Sequestration, Budgets, and Continuing Resolutions: The Story Continues

Apr 01, 2013

By Stephanie Schmit

Recently, Congress passed a continuing resolution (CR) to fund the work of the federal government through the remainder of fiscal year 2013 (FY13). The CR contained small increases for both child care ($50 million) and Head Start ($33.5 million). For child care, it is estimated that the additional funds will serve 9,000 children and help to lessen the blow of the estimated sequestration cuts still in place. However, for Head Start most additional funds are for activities related to the designation renewal systems, also known as re-competition, and will not fund many additional slots.

Unfortunately, the CR did not eliminate sequestration.Therefore, harmful cuts from the sequestration will continue to affect children and families across the country as Head Start and child care programs cut their 2013 budgets by about 5 percent by reducing the number of children served, cutting back schedules, and making many other difficult choices.

The Office of Management and Budget (OMB) has released an official report outlining the amount of funding cut from each program due to sequestration,  and while programs will be impacted at different times and in different ways, there is no doubt that the shock will be tremendous. Like many non-defense discretionary programs, cuts to child care and early education programs resulting from sequestration will have detrimental effects on children and families.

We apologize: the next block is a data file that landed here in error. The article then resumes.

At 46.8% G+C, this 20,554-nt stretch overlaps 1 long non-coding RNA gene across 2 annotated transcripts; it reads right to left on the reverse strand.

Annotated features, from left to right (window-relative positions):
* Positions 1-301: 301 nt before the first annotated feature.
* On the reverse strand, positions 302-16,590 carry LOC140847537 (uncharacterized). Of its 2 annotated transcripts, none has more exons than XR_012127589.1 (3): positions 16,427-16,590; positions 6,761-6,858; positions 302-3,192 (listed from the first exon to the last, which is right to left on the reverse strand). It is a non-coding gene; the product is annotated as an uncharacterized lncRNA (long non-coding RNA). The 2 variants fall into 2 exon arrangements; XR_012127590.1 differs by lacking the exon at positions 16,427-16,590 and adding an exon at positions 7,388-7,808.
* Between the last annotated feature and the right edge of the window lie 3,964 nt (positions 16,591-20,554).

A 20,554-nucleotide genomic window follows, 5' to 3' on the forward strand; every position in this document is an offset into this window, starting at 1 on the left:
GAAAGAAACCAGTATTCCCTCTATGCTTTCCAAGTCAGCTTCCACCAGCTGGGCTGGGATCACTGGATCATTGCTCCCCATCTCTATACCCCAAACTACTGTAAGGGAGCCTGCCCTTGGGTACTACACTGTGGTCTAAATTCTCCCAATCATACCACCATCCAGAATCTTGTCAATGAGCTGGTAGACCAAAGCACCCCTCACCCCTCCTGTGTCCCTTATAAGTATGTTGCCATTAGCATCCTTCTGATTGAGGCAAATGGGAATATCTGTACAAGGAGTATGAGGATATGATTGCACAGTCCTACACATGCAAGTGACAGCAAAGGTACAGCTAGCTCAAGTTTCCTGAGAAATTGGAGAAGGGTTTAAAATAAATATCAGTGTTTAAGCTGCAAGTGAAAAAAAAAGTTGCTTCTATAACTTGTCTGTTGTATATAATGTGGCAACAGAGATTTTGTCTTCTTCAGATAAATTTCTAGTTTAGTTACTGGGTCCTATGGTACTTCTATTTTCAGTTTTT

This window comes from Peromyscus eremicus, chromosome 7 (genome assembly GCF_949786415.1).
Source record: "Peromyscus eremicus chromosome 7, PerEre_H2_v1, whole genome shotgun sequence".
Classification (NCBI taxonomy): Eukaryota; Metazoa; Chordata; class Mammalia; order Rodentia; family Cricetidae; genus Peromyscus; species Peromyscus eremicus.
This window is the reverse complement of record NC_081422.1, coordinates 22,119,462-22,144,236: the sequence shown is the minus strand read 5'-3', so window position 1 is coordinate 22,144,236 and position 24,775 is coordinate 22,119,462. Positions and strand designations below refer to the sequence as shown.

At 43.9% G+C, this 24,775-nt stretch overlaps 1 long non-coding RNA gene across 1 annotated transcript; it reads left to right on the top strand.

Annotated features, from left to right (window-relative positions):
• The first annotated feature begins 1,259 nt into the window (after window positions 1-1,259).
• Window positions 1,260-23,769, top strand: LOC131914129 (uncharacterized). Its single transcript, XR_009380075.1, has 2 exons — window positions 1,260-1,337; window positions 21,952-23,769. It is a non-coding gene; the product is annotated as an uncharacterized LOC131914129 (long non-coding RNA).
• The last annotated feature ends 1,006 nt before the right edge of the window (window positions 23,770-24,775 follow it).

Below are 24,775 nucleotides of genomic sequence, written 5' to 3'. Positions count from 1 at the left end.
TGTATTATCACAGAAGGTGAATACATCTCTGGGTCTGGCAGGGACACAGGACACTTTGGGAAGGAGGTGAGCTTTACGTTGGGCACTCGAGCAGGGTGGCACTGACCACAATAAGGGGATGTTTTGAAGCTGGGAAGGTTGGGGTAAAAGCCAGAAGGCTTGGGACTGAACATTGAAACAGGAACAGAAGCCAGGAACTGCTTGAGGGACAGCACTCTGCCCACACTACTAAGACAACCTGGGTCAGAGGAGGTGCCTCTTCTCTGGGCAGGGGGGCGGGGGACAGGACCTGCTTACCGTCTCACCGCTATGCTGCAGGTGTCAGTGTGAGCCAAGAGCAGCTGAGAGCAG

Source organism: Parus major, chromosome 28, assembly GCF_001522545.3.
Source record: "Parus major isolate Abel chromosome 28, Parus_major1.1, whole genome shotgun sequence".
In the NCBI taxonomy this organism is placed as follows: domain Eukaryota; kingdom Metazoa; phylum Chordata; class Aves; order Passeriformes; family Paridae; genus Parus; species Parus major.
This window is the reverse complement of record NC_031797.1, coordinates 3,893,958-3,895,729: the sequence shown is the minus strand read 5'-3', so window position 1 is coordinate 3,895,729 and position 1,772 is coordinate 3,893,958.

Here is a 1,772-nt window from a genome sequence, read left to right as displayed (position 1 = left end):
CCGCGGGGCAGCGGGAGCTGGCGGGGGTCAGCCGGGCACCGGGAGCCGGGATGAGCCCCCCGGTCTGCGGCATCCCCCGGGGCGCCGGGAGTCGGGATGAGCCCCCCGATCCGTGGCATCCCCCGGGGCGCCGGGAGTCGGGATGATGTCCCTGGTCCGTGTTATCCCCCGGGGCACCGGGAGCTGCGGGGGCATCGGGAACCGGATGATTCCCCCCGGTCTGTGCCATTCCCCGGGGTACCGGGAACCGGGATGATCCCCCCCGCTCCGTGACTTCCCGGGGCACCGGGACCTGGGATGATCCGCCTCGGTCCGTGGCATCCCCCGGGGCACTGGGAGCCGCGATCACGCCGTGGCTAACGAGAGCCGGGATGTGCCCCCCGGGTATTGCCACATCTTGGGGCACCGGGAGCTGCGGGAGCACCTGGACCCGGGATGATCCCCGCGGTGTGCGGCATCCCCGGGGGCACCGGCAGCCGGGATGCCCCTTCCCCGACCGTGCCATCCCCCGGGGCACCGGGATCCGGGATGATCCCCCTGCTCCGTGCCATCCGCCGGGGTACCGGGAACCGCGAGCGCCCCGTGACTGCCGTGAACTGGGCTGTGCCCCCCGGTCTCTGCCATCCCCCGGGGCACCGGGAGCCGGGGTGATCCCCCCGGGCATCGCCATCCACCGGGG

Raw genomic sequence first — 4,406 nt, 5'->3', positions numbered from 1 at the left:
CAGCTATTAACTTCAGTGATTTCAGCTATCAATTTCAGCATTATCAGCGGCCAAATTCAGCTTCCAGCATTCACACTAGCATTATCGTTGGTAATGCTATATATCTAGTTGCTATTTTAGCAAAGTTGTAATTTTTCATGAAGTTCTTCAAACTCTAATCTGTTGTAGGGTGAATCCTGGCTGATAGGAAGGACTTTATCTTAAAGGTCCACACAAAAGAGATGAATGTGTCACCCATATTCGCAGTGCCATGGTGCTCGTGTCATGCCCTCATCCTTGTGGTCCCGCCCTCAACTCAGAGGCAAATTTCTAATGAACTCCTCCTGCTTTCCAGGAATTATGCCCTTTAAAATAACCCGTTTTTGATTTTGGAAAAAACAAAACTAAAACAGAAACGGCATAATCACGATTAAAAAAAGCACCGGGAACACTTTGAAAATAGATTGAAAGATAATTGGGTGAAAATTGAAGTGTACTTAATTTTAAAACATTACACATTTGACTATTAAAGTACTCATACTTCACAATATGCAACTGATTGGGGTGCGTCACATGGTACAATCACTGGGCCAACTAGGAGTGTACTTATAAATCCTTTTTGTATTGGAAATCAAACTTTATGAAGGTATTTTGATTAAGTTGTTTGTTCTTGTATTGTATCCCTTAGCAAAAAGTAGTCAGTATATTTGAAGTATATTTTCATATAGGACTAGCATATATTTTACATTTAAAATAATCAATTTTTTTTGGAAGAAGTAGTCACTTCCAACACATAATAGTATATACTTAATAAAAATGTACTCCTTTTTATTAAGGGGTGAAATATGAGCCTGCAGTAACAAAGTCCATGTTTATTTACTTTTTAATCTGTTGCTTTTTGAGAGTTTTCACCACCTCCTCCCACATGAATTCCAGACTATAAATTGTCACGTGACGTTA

Official reports about sequestration outline a $115 million cut to the Child Care and Development Block (CCDBG) which funds child care subsidies, along with a $400 million reduction for Head Start. Estimates show that this will translate into 30,000 fewer children being served by the child care subsidy program and 70,000 fewer children being served through Head Start.

The Office of Head Start has issued a Program Instruction (PI) document that broadly outlines what the sequestration cuts will mean for grantees. The PI advises programs to begin planning to operate with a smaller budget immediately and to keep the following principles in mind when doing so:

  • The first priority for all programs is to maintain a high quality of service provided to children and families and to ensure their health and safety.
  • It is critical to minimize disruptions to currently enrolled children for this program year.
  • We expect enrollment reductions, as well as workforce reductions, particularly in the upcoming program year.

Head Start funding is complicated since program years and subsequent funding commence at various times throughout the year. The National Head Start Association has developed a "Frequently Asked Questions" page to help explain how this will all work and what this means for Head Start programs and the children and families who attend them. 

The Office of Child Care has not yet released any guidance on implementing CCDBG sequestration cuts.

Congress still has options to avert the devastating effects of sequestration through a "grand bargain"--a bipartisan agreement that reduces the federal deficit by raising revenue and cutting spending--or in the FY 2014 budget. We must ensure that members of Congress keep children at the forefront of their minds when making decisions, otherwise, children will lose access to important early education programs, their parents and teachers may lose their jobs, and many people will lose access to necessary benefits. In a recovering economy, this is something we simply cannot have.

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